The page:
Sewnet Ayele, communication director at the Addis Abeba Trade Bureau, highlights the freedom of businesses to choose their preferred locations, with regulatory action taken based on reports from urbanites. He said the Bureau regulates whether or not businesses are subscribing to their stated categories, with crackdowns ensuing after reports come from urbanites.

"A business is free to select a preferred location," said Sewnet.

Noise pollution, however, is not confined to commercial establishments. The blast from car horns in a city with approximately 720,000 cars emerges as a significant contributor, according to studies.

Dereje Worku, traffic monitoring team leader at the Addis Abeba Traffic Management Authority, points to the incessant honking of uncouth drivers as a major source of noise pollution. Although the Authority penalised around 1,029 drivers for loud horns in the past six months, Dereje underscores the need for a broader change in mindset to have a lasting impact.

"There are no standards on traffic noise," he told Fortune. "We regulate out of intuition."

Urban development researcher Tekalign Arifcho (PhD) sheds light on the chaotic soundscape of Addis Abeba, attributing it to the influx of factories and businesses in an unplanned urban area. Despite laws in place, Tekalegn argues for the need to recognise the pernicious impact of noise pollution on the psychological and social fabric. He calls for concerted efforts to improve the city's soundscape and emphasises the importance of synergy among stakeholders.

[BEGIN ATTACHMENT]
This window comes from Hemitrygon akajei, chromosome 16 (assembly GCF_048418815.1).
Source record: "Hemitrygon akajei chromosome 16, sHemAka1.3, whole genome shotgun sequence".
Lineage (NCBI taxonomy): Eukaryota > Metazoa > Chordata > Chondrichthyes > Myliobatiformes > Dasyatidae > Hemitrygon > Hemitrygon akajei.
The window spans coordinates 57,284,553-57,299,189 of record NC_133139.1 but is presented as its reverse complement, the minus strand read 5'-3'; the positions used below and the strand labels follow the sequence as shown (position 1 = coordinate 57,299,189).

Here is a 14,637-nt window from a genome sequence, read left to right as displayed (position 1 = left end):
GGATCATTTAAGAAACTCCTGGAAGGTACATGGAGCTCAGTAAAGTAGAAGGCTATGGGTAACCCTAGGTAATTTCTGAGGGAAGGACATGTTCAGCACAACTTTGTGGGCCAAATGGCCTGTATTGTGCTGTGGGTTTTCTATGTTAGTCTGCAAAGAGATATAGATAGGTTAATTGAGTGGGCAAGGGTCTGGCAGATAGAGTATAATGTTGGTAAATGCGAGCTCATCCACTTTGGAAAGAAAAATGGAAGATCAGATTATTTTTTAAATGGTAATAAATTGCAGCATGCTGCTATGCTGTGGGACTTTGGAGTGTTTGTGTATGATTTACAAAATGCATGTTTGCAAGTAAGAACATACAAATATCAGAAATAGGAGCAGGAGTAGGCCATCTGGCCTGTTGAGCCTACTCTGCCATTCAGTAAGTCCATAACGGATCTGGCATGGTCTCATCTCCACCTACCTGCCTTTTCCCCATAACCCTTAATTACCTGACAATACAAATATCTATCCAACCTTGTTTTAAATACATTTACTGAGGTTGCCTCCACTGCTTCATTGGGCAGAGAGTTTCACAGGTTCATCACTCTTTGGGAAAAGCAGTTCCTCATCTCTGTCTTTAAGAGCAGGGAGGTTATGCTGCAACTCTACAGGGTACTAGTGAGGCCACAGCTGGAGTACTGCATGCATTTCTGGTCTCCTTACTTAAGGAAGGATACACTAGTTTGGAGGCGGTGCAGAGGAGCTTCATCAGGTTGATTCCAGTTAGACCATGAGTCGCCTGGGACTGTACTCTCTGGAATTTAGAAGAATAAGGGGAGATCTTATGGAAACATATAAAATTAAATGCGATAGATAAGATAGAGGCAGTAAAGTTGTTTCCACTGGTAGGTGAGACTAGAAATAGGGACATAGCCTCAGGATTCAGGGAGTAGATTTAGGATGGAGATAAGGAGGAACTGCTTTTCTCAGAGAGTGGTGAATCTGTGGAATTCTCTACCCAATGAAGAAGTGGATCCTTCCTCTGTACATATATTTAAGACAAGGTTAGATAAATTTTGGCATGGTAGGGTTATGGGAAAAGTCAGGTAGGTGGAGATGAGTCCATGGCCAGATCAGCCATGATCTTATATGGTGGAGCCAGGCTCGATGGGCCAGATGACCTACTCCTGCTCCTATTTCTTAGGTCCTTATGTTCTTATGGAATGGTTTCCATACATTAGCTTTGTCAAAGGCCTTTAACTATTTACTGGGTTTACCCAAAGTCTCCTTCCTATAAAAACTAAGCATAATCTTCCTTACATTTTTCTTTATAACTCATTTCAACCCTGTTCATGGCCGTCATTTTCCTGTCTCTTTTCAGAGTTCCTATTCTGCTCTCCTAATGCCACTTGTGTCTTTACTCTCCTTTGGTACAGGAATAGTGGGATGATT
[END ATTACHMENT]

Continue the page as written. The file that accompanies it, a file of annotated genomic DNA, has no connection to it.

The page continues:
"There are laws but little implementation," Tekalegn said.

The World Health Organisation recommends limiting daily noise exposure to 70dB and restricting hourly exposure to 85dB to prevent hearing impairment. The impact of noise pollution extends beyond mere inconvenience, raising concerns about its potential contribution to chronic diseases such as hypertension. In Addis Abeba, however, the lack of awareness and enforcement is evident, with outdoor speaker advertisers operating illegally, disturbing the city's landscape.

Residents like Eshetu Jeninu, 42, find themselves constantly battered by the auditory badger. He makes his daily living as an agent handling licensing, payments and permits across several public offices. Eshetu's daily commute across the city exposes him to street advertisements with giant speakers and taxis blaring deafening music from taxis blasting deafening music in low-quality speakers.

"I constantly argue with drivers," he said.

He particularly avoids routes through Mexico and Megenagna areas whenever he can, due to the barrage of street advertisements with giant speakers.

"I can't even think," he told Fortune.

Addis Abeba Construction Permit & Control Authority has started implementing a new set of laws with hopes of monitoring the city's artistic landscape. However, efforts to legalise outdoor speaker advertisers have proven ineffective, registering only 10 companies in the past few months.

Addisu H. Michael, outdoor advertisement director, said that almost all outdoor marketers operate illegally, lacking proper conveying mechanisms. While he acknowledges the disturbed city landscape, Addisu believes there is an impending lack of awareness among society.

It has become common to see huge speakers outside boutiques, clothing shops, and mobile shops, with loud sounds blistering through the speakers' diaphragms. Passers-by seem uneasy with the blistering sounds from clothing shops in the Mexico area where a huge speaker hangs outside and blaring music takes hold of the street.

Rashid Muhadin, 40, the owner, believes the music helps attract customers, though unsure how many are influenced by it. The shop sells trousers, t-shirts, and shoes for a price ranging from 900 Br to 4,000 Br, with an average of 50 people making their way.

"We aren't quite sure if people show up because of it," he said.

PUBLISHED ON Jan 19,2024 [ VOL 24 , NO 1238]